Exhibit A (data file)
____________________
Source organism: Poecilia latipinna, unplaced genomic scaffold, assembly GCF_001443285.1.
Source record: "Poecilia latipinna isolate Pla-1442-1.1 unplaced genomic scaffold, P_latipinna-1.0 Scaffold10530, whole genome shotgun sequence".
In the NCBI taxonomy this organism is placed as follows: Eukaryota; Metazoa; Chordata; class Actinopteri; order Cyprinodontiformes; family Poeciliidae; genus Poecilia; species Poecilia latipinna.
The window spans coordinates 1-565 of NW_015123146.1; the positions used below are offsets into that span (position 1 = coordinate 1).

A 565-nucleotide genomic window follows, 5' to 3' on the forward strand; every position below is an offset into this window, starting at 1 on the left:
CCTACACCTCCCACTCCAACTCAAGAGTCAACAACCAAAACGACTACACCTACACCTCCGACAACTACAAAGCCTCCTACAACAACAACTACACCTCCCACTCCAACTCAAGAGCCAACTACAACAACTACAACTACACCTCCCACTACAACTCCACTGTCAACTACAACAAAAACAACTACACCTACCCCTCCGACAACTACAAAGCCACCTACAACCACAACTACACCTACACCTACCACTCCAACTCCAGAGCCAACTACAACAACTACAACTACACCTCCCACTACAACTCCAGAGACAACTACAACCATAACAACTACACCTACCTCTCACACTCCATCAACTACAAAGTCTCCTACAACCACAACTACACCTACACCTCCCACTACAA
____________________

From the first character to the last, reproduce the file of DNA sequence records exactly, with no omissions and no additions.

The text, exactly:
Source organism: Poecilia latipinna, unplaced genomic scaffold, assembly GCF_001443285.1.
Source record: "Poecilia latipinna isolate Pla-1442-1.1 unplaced genomic scaffold, P_latipinna-1.0 Scaffold10530, whole genome shotgun sequence".
In the NCBI taxonomy this organism is placed as follows: Eukaryota; Metazoa; Chordata; class Actinopteri; order Cyprinodontiformes; family Poeciliidae; genus Poecilia; species Poecilia latipinna.
The window spans coordinates 1-565 of NW_015123146.1; the positions used below are offsets into that span (position 1 = coordinate 1).

A 565-nucleotide genomic window follows, 5' to 3' on the forward strand; every position below is an offset into this window, starting at 1 on the left:
CCTACACCTCCCACTCCAACTCAAGAGTCAACAACCAAAACGACTACACCTACACCTCCGACAACTACAAAGCCTCCTACAACAACAACTACACCTCCCACTCCAACTCAAGAGCCAACTACAACAACTACAACTACACCTCCCACTACAACTCCACTGTCAACTACAACAAAAACAACTACACCTACCCCTCCGACAACTACAAAGCCACCTACAACCACAACTACACCTACACCTACCACTCCAACTCCAGAGCCAACTACAACAACTACAACTACACCTCCCACTACAACTCCAGAGACAACTACAACCATAACAACTACACCTACCTCTCACACTCCATCAACTACAAAGTCTCCTACAACCACAACTACACCTACACCTCCCACTACAA